News / Almost every Briton has been a victim of cybercrime, says UK police chief
Almost every Briton has been a victim of cybercrime, says UK police chief
21 November 2017 |
Cybercrime, the fastest-growing and the most complex form of volume crime, has victimised almost every person in the UK, says UK Chief Constable Peter Goldman.
Goldman said that personal data of almost every Briton has been stolen and sold on the Dark Web and that he himself is a victim of cybercrime.
In a reflection of how successful small and large businesses and other data handlers in the UK have been in protecting customer data in the past, the UK Chief Constable has said that cybercrime has spared no one, and that personal details of almost every Briton is being sold on the Dark Web.
'Cybercrime is the "fastest-growing, most complex, difficult form of volume crime we've ever seen,' said Goldman, who also leads the National Police Chief Council's fight against cybercrime.
'I can almost guarantee that every single one of you around this table has had a data breach against you and that some of your personal data is held somewhere on the dark web and is being sold, traded—are you happy with that? And you probably don't know about it,' said Goldman while addressing a media briefing.
Goldman also bemoaned the fact thar most citizens find out that they have been hacked only after checking certain websites that contain details of breached accounts. This is because a large number of businesses have not been transparent in disclosing incidents of data breach and the impact of each incident.
Both Goldman and Oliver Gower, head of the National Cyber Crime Unit, told the media during the briefing that Russian-speaking nations have been the principle threat for cybercrime, and that a number of Russian actors had been apprehended by the Police.
Their admission came a few days after Ciaran Martin, chief executive of the National Cyber Security Centre, also accused Russia of sponsoring cyber-attacks on the UK's energy, media and telecommunication industries to undermine the international system.
'The prime minister made the point on Monday night - international order as we know it is in danger of being eroded. This is clearly a cause for concern and the NCSC is actively engaging with international partners, industry and civil society to tackle this threat,' he said at an event organised by The Times.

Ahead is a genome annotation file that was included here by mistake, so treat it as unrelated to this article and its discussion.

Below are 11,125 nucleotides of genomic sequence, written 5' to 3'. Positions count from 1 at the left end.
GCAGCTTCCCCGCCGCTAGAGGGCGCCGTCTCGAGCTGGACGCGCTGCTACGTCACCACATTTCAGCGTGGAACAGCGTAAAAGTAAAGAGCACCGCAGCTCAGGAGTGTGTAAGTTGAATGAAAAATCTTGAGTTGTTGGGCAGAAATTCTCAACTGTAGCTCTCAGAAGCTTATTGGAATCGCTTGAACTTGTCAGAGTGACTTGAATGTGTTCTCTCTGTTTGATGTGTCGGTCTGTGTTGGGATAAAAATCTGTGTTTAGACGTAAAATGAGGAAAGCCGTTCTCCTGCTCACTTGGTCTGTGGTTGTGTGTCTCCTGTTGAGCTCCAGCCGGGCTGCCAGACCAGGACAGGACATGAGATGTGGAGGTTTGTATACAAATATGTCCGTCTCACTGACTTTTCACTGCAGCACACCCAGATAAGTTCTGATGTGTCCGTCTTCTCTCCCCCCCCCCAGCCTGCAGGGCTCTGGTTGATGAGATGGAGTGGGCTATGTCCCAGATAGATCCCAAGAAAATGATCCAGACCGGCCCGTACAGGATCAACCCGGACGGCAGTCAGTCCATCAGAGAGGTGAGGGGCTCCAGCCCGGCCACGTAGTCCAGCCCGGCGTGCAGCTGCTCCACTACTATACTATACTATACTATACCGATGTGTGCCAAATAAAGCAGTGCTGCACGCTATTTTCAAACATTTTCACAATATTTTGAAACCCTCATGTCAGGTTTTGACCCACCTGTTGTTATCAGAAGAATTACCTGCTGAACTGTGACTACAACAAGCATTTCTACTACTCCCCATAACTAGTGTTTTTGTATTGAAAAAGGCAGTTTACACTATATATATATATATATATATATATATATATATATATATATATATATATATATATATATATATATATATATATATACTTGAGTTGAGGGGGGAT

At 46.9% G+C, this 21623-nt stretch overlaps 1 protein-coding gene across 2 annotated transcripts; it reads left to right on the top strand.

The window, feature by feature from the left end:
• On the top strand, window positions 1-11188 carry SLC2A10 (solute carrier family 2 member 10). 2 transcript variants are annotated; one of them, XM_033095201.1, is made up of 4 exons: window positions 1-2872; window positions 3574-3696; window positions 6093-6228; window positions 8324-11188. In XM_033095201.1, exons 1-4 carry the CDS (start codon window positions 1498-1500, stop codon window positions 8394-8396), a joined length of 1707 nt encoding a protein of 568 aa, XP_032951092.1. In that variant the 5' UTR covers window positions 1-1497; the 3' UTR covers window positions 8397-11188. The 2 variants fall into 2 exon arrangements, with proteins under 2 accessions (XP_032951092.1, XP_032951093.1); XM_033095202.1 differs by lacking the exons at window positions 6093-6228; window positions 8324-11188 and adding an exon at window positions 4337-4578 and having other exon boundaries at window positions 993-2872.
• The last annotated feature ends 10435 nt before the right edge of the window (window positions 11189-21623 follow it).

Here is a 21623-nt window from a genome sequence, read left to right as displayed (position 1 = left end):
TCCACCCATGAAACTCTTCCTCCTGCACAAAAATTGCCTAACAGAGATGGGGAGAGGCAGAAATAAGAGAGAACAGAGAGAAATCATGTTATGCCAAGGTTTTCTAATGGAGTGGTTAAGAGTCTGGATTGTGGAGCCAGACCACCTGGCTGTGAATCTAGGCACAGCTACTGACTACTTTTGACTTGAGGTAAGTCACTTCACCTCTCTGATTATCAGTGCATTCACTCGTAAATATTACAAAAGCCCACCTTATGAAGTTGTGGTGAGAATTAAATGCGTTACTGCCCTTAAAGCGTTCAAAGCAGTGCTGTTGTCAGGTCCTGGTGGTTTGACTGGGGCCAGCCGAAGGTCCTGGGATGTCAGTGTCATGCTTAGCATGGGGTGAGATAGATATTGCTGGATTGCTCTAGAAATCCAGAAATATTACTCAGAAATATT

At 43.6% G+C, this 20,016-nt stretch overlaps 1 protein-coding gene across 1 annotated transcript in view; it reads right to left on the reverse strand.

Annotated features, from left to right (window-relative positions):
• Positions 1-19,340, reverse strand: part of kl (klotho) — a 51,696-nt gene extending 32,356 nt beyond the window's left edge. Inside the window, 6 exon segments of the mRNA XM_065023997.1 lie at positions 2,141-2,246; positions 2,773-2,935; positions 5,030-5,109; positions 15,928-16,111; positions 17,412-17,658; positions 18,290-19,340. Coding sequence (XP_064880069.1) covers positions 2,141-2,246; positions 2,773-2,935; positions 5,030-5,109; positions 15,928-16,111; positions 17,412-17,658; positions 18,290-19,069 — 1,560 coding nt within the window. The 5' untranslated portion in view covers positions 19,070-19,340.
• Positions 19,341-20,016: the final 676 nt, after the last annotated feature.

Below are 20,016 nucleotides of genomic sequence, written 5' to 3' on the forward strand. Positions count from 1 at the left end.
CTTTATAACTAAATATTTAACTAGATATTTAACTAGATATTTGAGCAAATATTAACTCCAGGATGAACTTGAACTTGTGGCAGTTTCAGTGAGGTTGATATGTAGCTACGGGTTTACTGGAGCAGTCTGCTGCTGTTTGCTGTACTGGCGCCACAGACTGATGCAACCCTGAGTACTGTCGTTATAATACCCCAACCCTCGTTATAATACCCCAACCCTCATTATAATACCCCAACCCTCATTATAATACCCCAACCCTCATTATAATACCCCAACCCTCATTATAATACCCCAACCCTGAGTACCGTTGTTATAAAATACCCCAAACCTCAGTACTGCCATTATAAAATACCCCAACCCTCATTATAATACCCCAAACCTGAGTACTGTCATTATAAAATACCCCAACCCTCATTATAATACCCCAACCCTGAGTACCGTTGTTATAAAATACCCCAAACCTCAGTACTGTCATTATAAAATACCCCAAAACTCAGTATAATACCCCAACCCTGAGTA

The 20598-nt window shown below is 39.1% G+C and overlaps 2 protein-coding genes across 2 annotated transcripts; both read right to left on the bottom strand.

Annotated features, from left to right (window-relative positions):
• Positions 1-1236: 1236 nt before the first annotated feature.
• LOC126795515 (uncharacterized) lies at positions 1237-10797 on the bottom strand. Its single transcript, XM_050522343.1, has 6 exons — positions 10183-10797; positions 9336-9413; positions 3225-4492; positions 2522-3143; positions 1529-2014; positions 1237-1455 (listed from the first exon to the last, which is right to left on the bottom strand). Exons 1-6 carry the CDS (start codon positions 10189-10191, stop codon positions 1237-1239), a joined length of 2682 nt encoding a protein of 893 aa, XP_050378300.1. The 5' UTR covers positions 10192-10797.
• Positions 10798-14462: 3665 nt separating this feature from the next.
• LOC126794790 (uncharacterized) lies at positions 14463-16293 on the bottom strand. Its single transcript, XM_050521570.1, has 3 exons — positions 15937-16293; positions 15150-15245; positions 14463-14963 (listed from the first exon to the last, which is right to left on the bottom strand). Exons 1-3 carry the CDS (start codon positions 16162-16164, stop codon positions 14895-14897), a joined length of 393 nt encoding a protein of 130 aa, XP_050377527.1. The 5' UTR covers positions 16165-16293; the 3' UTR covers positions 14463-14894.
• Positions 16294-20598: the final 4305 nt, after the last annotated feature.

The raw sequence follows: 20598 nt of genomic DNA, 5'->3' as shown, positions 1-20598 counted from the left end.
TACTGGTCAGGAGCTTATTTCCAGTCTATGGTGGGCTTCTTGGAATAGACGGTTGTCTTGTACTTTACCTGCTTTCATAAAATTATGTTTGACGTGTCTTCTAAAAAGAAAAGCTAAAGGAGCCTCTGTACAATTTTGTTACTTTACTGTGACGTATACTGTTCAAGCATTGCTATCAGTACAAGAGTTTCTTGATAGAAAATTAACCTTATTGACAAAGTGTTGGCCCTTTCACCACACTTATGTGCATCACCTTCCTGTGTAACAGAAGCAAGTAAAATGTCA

Commenting on the admission from the UK Police Chief, Mark James - Security Specialist at ESET, says that the information isn't surprising at all.
'The public are often unaware of two key factors of data breaches- the first is the fact that almost everyone with some kind of online presence will have suffered a data leak of varying degrees at some point; that might be simply an email breach or the full hoard of private data including DOB, address, phone numbers and may even include very personal medical history.
'Secondly, how the data breach affects them; the average member of the public has no real correlation of the consequences of a data breach, how it’s used and how it directly connects to them- we already get so much spam and phishing attacks, so “does it really matter?",' he adds.
'The fact that we are not experiencing an identity theft epidemic would suggest that the most sensitive of personal data remains safe – for now – but even a quick glance at a site such as haveibeenpwned.com would suggest that many millions of email addresses are known to the bad guys, along with a plethora of usernames,' says Lee Munson, Security Researcher at Comparitech.com.
'The top cop’s assertion that companies should be more transparent about successful attacks against personal data is, therefore, a sound one that I hope is taken seriously as we move into an era where such information has an ever-increasing value to anyone who can get their hands on it.'
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